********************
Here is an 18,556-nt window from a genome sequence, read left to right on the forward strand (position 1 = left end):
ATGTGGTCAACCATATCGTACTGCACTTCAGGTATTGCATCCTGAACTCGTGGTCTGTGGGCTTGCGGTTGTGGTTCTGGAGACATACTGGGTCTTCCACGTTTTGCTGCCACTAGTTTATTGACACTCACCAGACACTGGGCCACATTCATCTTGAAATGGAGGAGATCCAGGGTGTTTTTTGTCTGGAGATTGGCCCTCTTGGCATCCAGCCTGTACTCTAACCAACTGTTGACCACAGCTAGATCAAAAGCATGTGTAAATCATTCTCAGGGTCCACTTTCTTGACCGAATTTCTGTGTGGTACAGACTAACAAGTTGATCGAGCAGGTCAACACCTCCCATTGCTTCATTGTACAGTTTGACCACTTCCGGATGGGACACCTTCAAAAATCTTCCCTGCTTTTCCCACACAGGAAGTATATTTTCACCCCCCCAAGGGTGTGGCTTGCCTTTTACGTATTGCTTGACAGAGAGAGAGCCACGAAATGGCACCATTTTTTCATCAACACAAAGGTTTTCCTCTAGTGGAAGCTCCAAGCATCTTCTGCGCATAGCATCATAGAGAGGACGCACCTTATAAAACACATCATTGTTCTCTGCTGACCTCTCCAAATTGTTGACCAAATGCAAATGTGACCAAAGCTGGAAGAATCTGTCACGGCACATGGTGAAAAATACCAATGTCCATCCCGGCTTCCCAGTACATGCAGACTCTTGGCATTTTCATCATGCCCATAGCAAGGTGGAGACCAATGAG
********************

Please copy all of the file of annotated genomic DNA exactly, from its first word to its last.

Here is an 18,556-nt window from a genome sequence, read left to right on the forward strand (position 1 = left end):
ATGTGGTCAACCATATCGTACTGCACTTCAGGTATTGCATCCTGAACTCGTGGTCTGTGGGCTTGCGGTTGTGGTTCTGGAGACATACTGGGTCTTCCACGTTTTGCTGCCACTAGTTTATTGACACTCACCAGACACTGGGCCACATTCATCTTGAAATGGAGGAGATCCAGGGTGTTTTTTGTCTGGAGATTGGCCCTCTTGGCATCCAGCCTGTACTCTAACCAACTGTTGACCACAGCTAGATCAAAAGCATGTGTAAATCATTCTCAGGGTCCACTTTCTTGACCGAATTTCTGTGTGGTACAGACTAACAAGTTGATCGAGCAGGTCAACACCTCCCATTGCTTCATTGTACAGTTTGACCACTTCCGGATGGGACACCTTCAAAAATCTTCCCTGCTTTTCCCACACAGGAAGTATATTTTCACCCCCCCAAGGGTGTGGCTTGCCTTTTACGTATTGCTTGACAGAGAGAGAGCCACGAAATGGCACCATTTTTTCATCAACACAAAGGTTTTCCTCTAGTGGAAGCTCCAAGCATCTTCTGCGCATAGCATCATAGAGAGGACGCACCTTATAAAACACATCATTGTTCTCTGCTGACCTCTCCAAATTGTTGACCAAATGCAAATGTGACCAAAGCTGGAAGAATCTGTCACGGCACATGGTGAAAAATACCAATGTCCATCCCGGCTTCCCAGTACATGCAGACTCTTGGCATTTTCATCATGCCCATAGCAAGGTGGAGACCAATGAG